The Plight of the Shudras
Haunted by ‘The Gods on Earth’,
For two thousand years,
The perpetual service of the Brahmins,
Became the plight of the Shudras.
Looking at their condition,
The heart screams its protest,
The mind blanks out,
Struggling to find a way out.
Education is the path,
For the Shudras to walk,
For education grants humanity
freeing one from an animal-like existence
--- Savitribai Phule (1831-97)
Known as modern India’s first female teacher, Savitribai Phule was an exponent of female education, equality and justice who took on the caste system with her revolutionary ideals and strived to dismantle the elite-controlled education system. And January 3, 2023, marks the 192nd birth anniversary of the trailblazing leader, whose individual contribution and identity in the field of education and liberation needs to be echoed by and by.
Who is Savitribai Phule?
Born in Naigaon village of Maharashtra’s Satara district on January 3, 1831, to Khandoji Nevse and Lakshmi, Savitribai went on to become an educator, a challenger to caste hierarchies and barriers, and a writer.
She was a Dalit woman belonging to the Mali community. At the tender age of 10, she was married to 12-year-old Jyotirao Phule, a man of social reform himself, who believed that women must be educated. He began to home-school Savitribai.
Later, Jyotirao admitted Savitribai to a teacher’s training institution in Pune and in 1848, the couple went to establish the first-ever school for girls in Bhidewada of which Savitribai was the headmistress.
At a time when female education was an alien concept in society, Savitribai and Jyotirao’s contribution to breaking social barriers in society laid the path to women’s emancipation.
Savitribai’s work received many backlashes
In an essay titled “The Stuff Legends are Made of” published in the book “A Forgotten Liberator”, author Cynthia Stephen writes, “The young couple faced severe opposition from almost all sections. Savitribai was subject to intense harassment every day as she walked to the school. Stones, mud and dirt were flung at her as she passed.”
Savitribai began teaching girls alongside Sagunabai Kshirsagar, who was a revolutionary feminist as well as a mentor to Jyotirao. In no time, the Phules were running three different schools by the end of 1851.
Her journey was not an easy one. It is said she was pelted stoned and cow dung was thrown at her on her way to school by upper-caste men. But that never jilted her spirit. Savitribai carried two saris to school and she simply changed her soiled attire once she reached her school premise.
One report from 1852 in The Poona Observer states, “The number of girl students in Jotirao’s school is ten times more than the number of boys studying in the government schools. This is because the system for teaching girls is far superior to what is available for boys in government schools… If the Government Education Board does not do something about this soon, seeing these women outshine the men will make us hang our heads in shame.”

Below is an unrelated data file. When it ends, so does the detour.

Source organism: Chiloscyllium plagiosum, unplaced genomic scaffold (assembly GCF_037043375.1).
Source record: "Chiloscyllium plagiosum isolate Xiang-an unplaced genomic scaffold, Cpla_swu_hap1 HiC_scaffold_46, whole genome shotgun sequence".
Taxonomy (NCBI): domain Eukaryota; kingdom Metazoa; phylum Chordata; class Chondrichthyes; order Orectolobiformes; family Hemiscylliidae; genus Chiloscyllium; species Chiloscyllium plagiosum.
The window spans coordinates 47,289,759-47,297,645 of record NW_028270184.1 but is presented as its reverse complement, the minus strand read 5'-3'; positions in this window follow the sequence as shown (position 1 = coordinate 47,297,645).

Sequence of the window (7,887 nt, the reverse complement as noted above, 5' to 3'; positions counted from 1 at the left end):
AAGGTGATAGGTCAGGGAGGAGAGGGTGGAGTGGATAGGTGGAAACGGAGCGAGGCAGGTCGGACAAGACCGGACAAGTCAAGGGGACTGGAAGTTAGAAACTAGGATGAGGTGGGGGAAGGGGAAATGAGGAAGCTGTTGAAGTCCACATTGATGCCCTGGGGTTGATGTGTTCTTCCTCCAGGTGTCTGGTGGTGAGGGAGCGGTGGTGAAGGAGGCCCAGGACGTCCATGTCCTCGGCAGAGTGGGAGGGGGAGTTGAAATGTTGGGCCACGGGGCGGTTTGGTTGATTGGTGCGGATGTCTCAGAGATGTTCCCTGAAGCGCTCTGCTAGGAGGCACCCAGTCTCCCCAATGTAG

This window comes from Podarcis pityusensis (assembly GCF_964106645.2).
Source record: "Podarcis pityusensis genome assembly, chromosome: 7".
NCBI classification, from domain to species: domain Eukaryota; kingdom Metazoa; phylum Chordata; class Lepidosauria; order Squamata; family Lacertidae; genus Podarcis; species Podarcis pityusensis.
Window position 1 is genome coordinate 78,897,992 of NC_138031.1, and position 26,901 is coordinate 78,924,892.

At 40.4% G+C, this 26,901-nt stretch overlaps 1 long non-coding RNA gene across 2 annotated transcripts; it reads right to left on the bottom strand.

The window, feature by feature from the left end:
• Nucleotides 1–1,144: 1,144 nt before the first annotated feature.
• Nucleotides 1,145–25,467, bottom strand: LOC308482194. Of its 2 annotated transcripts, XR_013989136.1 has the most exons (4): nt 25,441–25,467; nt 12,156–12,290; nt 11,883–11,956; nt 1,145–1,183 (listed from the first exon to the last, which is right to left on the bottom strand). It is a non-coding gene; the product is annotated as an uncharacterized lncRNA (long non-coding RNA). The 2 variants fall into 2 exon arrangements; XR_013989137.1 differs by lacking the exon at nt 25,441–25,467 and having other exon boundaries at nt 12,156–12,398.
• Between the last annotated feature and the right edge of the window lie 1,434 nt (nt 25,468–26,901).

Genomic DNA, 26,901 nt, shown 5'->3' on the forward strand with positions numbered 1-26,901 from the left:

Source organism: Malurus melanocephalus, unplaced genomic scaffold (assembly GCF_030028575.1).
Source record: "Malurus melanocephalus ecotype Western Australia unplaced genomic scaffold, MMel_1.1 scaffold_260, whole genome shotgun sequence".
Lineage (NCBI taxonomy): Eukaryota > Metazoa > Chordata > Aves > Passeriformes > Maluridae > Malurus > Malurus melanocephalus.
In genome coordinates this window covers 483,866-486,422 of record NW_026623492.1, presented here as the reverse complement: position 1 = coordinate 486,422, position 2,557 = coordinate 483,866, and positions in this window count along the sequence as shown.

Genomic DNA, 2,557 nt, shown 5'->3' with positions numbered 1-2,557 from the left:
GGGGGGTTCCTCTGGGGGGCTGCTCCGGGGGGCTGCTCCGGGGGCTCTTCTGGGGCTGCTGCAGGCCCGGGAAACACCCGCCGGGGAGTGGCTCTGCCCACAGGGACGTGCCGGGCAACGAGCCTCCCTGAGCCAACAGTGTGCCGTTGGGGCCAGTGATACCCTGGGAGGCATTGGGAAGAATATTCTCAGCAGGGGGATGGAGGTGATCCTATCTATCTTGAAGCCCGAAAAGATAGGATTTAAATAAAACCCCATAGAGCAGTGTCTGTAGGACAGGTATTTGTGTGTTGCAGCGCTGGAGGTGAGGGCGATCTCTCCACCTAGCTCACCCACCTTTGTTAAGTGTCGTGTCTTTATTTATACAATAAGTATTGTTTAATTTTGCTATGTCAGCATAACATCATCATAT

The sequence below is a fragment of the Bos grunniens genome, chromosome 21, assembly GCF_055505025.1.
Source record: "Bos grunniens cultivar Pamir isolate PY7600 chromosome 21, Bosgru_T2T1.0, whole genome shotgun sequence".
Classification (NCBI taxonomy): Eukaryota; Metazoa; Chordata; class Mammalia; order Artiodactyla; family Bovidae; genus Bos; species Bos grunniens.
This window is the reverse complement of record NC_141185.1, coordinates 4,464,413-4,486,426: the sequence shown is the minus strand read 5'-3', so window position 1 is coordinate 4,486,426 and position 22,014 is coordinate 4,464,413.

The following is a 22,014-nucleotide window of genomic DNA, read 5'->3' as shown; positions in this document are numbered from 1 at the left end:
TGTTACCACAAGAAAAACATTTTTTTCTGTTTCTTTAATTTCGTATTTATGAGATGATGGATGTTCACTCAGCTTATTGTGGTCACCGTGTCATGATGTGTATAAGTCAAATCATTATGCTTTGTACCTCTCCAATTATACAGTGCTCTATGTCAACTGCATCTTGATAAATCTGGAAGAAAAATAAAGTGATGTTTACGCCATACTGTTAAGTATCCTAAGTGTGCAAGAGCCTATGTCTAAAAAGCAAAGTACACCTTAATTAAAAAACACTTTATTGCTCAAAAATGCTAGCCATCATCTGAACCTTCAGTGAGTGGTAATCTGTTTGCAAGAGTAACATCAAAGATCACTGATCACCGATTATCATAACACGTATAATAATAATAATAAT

However, in 1839, Jyotirao's father asked the couple to leave his home because their work was considered a sin as per the Manusmriti and its derived Brahmanical texts. Striving through continuous resistance from the society, Phule and Joytirao, in the 1850s, established two educational trusts that encompassed the many schools set up by them to fund the education of girls.
Beyond education, a social reformer
Savitribai started the Balhatya Pratibandhak Griha (‘Home for the Prevention of Infanticide’), a childcare centre for sexually exploited, pregnant widows and rape victims facing discrimination. She also adopted a child of a widow, Yashwantrao, who was educated to become a health expert.
In 1852, she started the Mahila Seva Mandal to fight for the rights of women. She organized a strike against barbers in Pune and Mumbai, putting pressure on them to stop shaving the heads of Brahmin widows.
In 1873, the Phules set up the Satyashodhak Samaj (‘Truth-seekers’ society’), a platform open to all, irrespective of their caste, religion or class hierarchies, with the sole aim of bringing social equity. Further, in 1873, they started ‘Satyashodhak Marriage’, a rejection of Brahmanical rituals where the marrying couple takes a pledge to promote education and equality.
In 1868, she along with her husband set up a well in their backyard to allow people from the oppressed classes to drink water. The oppressed classes were otherwise barred from having water from the common well in the village.
Eventually, in 1852, she was declared the best teacher in the state by the British government.
When Jyotirao passed away on November 28, 1890, she defied all social reforms and carried the titve (earthen pot) and led the funeral procession. Savitribai was the one who consigned his body to the flames, a ritual which is still predominantly carried out by men.
In 1897, following the Bubonic plague, Savitribai set up a clinic in Hadapsar to attend to the victims of the plague.
She died on March 10, 1897, in Pune, after she fell sick while serving those who had contracted plague during the epidemic.
Her first collection of poems ‘Kavya’ (Poetry’s Blossoms) was published in 1854. She published Bavan Kashi Subodh Ratnakar (‘The Ocean of Pure Gems’), in 1892.
Oppressed classes were forbidden from drinking water from the common village well. Jyotirao and Savitribai dug a well in their own backyard for them to drink water from. This move caused a furore in 1868.